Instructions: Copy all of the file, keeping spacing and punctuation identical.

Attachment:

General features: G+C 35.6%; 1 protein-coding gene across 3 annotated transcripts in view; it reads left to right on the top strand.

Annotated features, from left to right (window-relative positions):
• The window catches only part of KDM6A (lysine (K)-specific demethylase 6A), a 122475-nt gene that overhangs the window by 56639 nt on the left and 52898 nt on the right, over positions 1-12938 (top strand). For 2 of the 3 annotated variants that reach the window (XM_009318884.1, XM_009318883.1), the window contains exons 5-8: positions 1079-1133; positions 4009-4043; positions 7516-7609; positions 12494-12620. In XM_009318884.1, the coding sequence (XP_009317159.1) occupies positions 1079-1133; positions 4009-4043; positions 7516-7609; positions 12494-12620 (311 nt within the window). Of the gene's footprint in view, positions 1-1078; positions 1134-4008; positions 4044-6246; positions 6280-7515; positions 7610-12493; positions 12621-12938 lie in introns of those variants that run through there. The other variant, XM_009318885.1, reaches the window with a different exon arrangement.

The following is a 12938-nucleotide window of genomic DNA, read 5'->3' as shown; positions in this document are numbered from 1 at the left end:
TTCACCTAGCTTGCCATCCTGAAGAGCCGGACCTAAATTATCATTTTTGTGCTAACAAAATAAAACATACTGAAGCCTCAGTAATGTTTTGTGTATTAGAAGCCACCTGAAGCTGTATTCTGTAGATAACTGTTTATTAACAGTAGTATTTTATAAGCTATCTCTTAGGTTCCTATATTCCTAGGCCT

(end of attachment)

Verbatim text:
General features: G+C 35.6%; 1 protein-coding gene across 3 annotated transcripts in view; it reads left to right on the top strand.

Annotated features, from left to right (window-relative positions):
• The window catches only part of KDM6A (lysine (K)-specific demethylase 6A), a 122475-nt gene that overhangs the window by 56639 nt on the left and 52898 nt on the right, over positions 1-12938 (top strand). For 2 of the 3 annotated variants that reach the window (XM_009318884.1, XM_009318883.1), the window contains exons 5-8: positions 1079-1133; positions 4009-4043; positions 7516-7609; positions 12494-12620. In XM_009318884.1, the coding sequence (XP_009317159.1) occupies positions 1079-1133; positions 4009-4043; positions 7516-7609; positions 12494-12620 (311 nt within the window). Of the gene's footprint in view, positions 1-1078; positions 1134-4008; positions 4044-6246; positions 6280-7515; positions 7610-12493; positions 12621-12938 lie in introns of those variants that run through there. The other variant, XM_009318885.1, reaches the window with a different exon arrangement.

The following is a 12938-nucleotide window of genomic DNA, read 5'->3' as shown; positions in this document are numbered from 1 at the left end:
TTCACCTAGCTTGCCATCCTGAAGAGCCGGACCTAAATTATCATTTTTGTGCTAACAAAATAAAACATACTGAAGCCTCAGTAATGTTTTGTGTATTAGAAGCCACCTGAAGCTGTATTCTGTAGATAACTGTTTATTAACAGTAGTATTTTATAAGCTATCTCTTAGGTTCCTATATTCCTAGGCCT